If style is what sets your pulse racing, then this new breed of gravel-roader – the Okto Gravellor – is just for you. Based on the award-winning Okto (winner of Best Caravan stand at the recent 4×4 Expo show), the Gravellor has the exact same floorplan. The only difference being, it has been given a dose of steroids, beefed up for trundling down dusty, potholed country roads for camping in exotic and exciting places.
Mind you, it would be equally at home gracing the lush, green grass lawns of an upmarket caravan resort as it would looking out from the base of the stark, gigantic granite Bloedkop campsite in Namibia’s Naukluft park.
What sets the Okto apart from other caravans is interior space, of which there is considerably more. What many people may not know is that this pop-top roof not only lifts up higher than most other pop-top caravans on the market, but that it is also wider.
To get this feeling of airiness, the pop-top roof locates much closer to the side walls, so there is less of a ledge on the lower roof line. This, coupled with an increase in roof height, creates a noticeable feeling of interior space. Using the Cabana layout means that after a day’s driving, there is a comfortable island bed up-front beckoning you to relax and take a nap.
The design team responsible for the Okto Gravellor have a long history and experience in building this type of caravan. There is no wood in the body construction, rather, new composite materials including aluminum and fiberglass, which offer greater strength and have been selected for durability. And, unobtrusive side protection bars are in place under the front chassis to protect, as well as give a tough-guy image.
This is further enhanced by the fact that Okto immediately recognised the need and opted for a galvanised chassis, so important if one is going to be anywhere near the seaside. Side body panels are pre-baked aluminium, while the front and back are moulded fiberglass.
The graphics and finishing touches, such as the subtle use of durable checker plate and black steel wheels further identify this as a gravel-roader.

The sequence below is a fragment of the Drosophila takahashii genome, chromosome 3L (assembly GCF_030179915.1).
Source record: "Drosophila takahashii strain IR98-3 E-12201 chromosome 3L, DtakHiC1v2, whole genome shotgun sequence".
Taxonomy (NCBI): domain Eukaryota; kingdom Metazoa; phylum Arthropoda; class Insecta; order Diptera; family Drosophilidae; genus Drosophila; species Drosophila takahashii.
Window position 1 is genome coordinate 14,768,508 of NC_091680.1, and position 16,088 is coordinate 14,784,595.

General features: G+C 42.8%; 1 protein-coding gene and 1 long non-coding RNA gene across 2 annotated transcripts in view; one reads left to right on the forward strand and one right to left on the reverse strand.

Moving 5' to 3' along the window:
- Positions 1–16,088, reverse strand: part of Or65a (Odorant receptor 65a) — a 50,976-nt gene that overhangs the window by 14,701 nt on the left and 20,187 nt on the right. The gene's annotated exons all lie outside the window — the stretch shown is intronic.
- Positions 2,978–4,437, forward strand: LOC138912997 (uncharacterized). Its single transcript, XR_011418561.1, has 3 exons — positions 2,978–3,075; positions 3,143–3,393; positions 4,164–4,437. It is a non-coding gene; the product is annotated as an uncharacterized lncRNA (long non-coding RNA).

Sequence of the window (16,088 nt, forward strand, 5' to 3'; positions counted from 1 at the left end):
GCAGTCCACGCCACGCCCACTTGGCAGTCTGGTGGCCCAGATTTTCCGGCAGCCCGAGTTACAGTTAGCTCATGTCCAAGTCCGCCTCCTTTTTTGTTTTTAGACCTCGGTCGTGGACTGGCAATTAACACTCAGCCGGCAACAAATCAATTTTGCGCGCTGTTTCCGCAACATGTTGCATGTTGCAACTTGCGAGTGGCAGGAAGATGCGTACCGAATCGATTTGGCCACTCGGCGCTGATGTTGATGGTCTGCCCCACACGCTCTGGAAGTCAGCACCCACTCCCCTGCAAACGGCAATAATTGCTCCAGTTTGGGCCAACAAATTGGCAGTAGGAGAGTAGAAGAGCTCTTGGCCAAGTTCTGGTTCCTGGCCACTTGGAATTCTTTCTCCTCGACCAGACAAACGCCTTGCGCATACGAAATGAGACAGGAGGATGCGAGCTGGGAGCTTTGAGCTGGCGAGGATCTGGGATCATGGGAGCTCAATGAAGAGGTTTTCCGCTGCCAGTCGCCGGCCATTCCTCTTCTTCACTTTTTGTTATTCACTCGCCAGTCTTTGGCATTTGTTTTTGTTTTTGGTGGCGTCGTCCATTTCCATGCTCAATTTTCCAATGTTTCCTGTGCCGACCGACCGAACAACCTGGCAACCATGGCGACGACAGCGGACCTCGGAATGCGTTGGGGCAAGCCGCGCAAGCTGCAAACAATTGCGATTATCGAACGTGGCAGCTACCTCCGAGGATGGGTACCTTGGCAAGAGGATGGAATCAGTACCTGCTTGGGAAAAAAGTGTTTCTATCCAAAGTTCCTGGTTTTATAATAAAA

The designers have also included a front travel blanket for stone damage protection as standard equipment, but, and that should be a big but, the onus is still on the towing vehicle being equipped with the best possible mud or stone flaps. The importance of travelling at lower speeds, conducive to rear tyres not kicking up too many stones, is clear.
As has become the norm, there is a front end slide-out kitchen with a twoburner gas hob for outside cooking and food preparation.
The chassis and axle of a caravan are like the foundation of a house, if you get that wrong, you have a problem.
The Gravellor uses an imported German chassis, which is claimed to be lighter but stronger than normal.
Caravan and Outdoor Life visited the factory when these chassis were being developed for use in South Africa and Australia, the latter arguably the country with the longest roads and often badly corrugated, thanks to cattle road trains.
The galvanised, modular chassis is punched and, for the very technical, the punched hole has a strengthening lip, making it almost impossible to bend at that point.
The axle is rated at 1 800kg, but Okto have decided to homologate this at 1 700kg, so there is a comfortable safety margin for a 465kg payload capacity.
This would require a tow car with a license or Tare of a minimum of 1 700kg, regardless of you using all that packing weight.
The Gravellor has a length of 5 880mm and width of 2 362mm, while the height with the roof open is 2 130mm.
There is a choice in tyres, in these pictures the Gravellor has 15-inch wheels with matt-black steel rims and at the time of writing a more aggressive choice was being looked into.
It has a 192-litre, 12V fridge, a microwave, two-burner gas hob in an outside kitchen, hot and cold running water with a 220V/gas geyser, outside shower cubicle, 75-litre built in storage tank with a handy level indicator, 105a/h battery, Victron Intelligent charging system, a remote for all the lights, reinforced cupboard and locker hinge mounting points, 12V solar connection, outside USB and 12V Hella points, braai-wood rack on the A-frame and a large front nose cone.